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First Person

Each week, one guest whose experience illuminates something timely and important about our world.

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Haven America or Fortress America?

Harvard historian Jill Lepore on the long and tortured history of the U.S. immigration debate.

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Each week on First Person, we conduct a narrative-driven conversation with one person whose experience illuminates something timely and important about our world. Our guests tend to be people who have participated directly in events, either as protagonists or eyewitnesses. We get them to tell their story, not just offer analysis. First Person is hosted by FP deputy editor Sarah Wildman. Sarah is an award-winning journalist whose stories have appeared in the New York TimesSlate, Vox and the New Yorker online. She is the author of Paper Love: Searching for the Girl My Grandfather Left Behind.

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sarah wildman

Sarah Wildman is an award-winning journalist whose stories have appeared in the New York TimesSlate, Vox and the New Yorker online. She is the author of Paper Love: Searching for the Girl My Grandfather Left Behind.

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Soldiers set up to fire on Taliban positions in Afghanistan on Nov. 8, 2001.

Roots of a Quagmire

On the podcast: America’s first post-9/11 envoy to Afghanistan recounts the early months of the war there.

Security personnel stand guard on a deserted road during a lockdown in Srinagar, Kashmir, on Aug. 15.

The Future of Kashmir

How India decided to end the area’s autonomous status and what it means for the region.

The chef José Andrés stirs paella in a giant pan during the #ChefsForPuertoRico relief operation in San Juan, Puerto Rico, in October 2017.

How an Upscale Chef Came to Serve Those in Need

On the podcast: José Andrés on food insecurity, Puerto Rico, and battling hunger.

A scene from the film Jirga. Lightyear Entertainment

How War Traumatizes the Victims and the Perpetrators

On the podcast: A new film explores the experience of Australian soldiers in Afghanistan.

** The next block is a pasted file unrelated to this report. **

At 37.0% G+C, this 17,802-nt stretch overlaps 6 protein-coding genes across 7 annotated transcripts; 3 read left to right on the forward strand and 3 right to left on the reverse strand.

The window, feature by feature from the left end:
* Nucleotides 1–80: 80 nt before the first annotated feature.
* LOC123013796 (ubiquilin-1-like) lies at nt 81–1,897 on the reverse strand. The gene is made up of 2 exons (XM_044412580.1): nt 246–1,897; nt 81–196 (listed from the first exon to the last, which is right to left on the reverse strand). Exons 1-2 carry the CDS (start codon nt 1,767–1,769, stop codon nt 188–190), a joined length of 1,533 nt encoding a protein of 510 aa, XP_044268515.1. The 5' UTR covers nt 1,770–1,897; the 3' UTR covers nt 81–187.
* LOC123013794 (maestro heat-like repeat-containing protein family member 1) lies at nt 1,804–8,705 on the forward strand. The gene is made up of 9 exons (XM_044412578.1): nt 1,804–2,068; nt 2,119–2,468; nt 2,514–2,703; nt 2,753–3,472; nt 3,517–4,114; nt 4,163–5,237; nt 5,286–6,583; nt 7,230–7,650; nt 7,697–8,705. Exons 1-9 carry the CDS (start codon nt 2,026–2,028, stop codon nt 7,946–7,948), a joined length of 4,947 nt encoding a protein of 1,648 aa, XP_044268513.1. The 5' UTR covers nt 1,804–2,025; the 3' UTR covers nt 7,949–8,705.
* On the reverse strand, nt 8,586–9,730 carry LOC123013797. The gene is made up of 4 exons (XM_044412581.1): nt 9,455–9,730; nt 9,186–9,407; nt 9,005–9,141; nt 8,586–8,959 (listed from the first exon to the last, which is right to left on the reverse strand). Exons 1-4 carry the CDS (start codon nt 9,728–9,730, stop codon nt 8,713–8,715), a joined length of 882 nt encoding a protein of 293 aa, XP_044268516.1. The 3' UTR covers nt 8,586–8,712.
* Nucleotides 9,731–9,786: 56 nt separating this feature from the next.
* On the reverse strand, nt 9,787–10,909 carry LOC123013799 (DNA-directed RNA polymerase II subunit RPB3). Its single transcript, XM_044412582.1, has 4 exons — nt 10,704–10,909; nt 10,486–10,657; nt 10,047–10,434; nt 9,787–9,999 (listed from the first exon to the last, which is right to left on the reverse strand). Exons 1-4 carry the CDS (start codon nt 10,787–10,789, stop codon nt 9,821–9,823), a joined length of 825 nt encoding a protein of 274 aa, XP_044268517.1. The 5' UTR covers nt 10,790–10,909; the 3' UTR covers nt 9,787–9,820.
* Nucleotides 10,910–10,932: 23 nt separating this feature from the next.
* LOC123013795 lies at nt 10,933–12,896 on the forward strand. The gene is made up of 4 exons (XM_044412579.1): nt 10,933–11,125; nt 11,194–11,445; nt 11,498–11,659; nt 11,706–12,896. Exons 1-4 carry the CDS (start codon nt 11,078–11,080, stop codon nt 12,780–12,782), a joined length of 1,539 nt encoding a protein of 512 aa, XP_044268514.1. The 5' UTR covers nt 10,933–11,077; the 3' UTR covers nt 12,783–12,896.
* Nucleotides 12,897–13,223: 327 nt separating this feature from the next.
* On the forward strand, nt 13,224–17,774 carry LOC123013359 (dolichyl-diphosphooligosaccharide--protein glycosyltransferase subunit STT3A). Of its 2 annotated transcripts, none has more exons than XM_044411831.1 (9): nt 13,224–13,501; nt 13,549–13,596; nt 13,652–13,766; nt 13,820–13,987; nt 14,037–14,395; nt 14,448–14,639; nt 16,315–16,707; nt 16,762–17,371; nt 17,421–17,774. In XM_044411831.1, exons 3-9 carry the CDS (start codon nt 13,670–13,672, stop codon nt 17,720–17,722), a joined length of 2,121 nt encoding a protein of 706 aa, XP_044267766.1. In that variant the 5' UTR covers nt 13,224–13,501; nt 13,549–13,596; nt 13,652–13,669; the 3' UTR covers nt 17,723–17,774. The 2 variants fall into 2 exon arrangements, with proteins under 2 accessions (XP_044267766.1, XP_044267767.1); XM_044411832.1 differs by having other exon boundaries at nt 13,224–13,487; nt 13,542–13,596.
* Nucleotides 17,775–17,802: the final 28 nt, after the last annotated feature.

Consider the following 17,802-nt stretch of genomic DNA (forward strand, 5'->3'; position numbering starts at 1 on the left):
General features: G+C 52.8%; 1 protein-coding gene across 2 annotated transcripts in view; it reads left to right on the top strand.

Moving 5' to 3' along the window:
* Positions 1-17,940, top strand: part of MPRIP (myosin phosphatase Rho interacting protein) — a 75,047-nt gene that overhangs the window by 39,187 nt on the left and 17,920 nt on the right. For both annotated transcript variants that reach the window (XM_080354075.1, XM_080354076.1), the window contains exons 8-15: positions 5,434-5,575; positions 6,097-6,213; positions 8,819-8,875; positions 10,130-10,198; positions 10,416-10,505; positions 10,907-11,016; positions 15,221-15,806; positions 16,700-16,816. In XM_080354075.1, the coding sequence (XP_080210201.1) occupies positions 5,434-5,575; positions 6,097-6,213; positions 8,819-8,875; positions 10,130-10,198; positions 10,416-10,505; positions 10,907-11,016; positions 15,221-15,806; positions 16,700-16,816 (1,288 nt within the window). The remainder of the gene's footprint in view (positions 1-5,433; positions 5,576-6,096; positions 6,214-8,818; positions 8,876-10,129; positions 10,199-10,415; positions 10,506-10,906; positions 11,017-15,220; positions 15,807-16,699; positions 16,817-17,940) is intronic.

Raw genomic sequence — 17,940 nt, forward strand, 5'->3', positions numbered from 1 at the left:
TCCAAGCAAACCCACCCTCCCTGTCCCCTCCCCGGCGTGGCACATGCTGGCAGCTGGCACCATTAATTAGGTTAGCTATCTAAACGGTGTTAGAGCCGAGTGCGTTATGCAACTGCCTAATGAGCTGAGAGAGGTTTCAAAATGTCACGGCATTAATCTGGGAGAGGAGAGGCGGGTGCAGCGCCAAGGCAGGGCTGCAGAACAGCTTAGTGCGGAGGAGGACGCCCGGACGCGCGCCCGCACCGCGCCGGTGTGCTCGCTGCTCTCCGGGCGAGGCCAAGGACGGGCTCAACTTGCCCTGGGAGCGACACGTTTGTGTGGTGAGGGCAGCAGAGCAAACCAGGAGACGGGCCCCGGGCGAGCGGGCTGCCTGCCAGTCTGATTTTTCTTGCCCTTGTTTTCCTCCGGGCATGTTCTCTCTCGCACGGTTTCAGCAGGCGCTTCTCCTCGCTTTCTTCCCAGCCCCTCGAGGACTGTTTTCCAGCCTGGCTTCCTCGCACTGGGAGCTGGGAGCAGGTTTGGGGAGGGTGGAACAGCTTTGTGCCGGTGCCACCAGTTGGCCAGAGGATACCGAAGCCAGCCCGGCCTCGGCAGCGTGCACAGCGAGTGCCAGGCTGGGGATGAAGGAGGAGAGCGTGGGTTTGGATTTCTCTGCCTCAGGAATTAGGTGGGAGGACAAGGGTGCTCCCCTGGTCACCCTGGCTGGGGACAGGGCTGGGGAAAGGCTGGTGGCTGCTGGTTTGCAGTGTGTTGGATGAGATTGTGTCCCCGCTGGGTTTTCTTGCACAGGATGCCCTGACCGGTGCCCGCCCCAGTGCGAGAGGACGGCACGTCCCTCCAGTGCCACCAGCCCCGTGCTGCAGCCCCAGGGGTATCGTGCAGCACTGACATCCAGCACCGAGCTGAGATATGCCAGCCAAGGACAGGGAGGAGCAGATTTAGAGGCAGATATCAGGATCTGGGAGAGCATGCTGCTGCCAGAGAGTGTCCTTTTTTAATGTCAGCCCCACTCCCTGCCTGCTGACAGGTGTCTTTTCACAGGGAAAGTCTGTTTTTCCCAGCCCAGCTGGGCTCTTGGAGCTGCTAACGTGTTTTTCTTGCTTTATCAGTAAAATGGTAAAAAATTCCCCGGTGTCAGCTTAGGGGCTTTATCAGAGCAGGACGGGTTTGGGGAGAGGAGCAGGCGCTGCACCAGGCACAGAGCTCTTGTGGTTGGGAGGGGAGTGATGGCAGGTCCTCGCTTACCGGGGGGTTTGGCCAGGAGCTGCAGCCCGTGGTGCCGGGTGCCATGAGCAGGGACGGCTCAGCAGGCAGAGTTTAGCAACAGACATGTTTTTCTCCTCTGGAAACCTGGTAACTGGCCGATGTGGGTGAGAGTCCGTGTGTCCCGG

The movie poster for "One Child Nation."

The Dark Legacy of China’s One-Child Policy

On the podcast: The filmmaker Nanfu Wang tells the harrowing story of her own family’s one-child ordeal.

A Central American migrant and her children walk outside El Chaparral port of entry in Tijuana, Mexico, on July 17.

Trump, Immigration, and the Fight for America’s Soul

On the podcast: Where Trump’s effort to block asylum-seekers fits in the history of U.S. immigration policy.

Nadia Murad sits in a UNODC office, preparing for an upcoming speech at the United Nations, in the film "On Her Shoulders."

A Survivor’s Struggle to Care for Her People and Herself

On the podcast: The filmmaker Alexandria Bombach followed the Yazidi human rights activist Nadia Murad for the film “On Her Shoulders.”

U.S. soldiers sweep through an abandoned house during heavy fighting in the insurgent stronghold of Fallujah, Iraq, on Nov. 9, 2004.

A U.S. Marine Looks Back at Fallujah

On the podcast: Elliot Ackerman served five tours of duty in Iraq and Afghanistan.

Emergency personnel search for wounded people after a bomb exploded at the Jewish Community Center in Buenos Aires on July 18, 1994.

Argentina, Iran, and the Enduring Mystery Surrounding the Death of a Special Prosecutor

On the podcast: Alberto Nisman accused Argentina’s president of covering up Iran’s role in the 1994 bombing of a Jewish center in Buenos Aires. Then he was shot in the head.

Undocumented youth and allies begin the Walk to Stay Home, a 15-day walk from New York City’s Battery Park to Washington’s Martin Luther King Jr. Memorial, on Feb. 15, 2018.

A Dream Deferred

On the podcast: The journalist Laura Wides-Muñoz traces the lives of several immigrants brought illegally to the United States as children.

Brazil's future Minister of Justice, Sergio Moro, gestures during a national forum on combatting corruption in Rio de Janeiro on Nov. 23, 2018. CARL DE SOUZA/AFP/Getty Images

The Dirty Residue of Brazil’s Car Wash Probe

On the podcast: The editor in chief of Americas Quarterly explains why investigators are now under scrutiny in Brazil’s largest corruption inquiry.

Egyptian presidential candidate Mohamed Morsi of the Muslim Brotherhood in Cairo on June 13, 2012. Daniel Berehulak/Getty Images

Mohamed Morsi and the Passing of Egypt's Democratic Moment

On the podcast: Shadi Hamid recounts the rise and fall of Morsi and the Muslim Brotherhood in Egypt.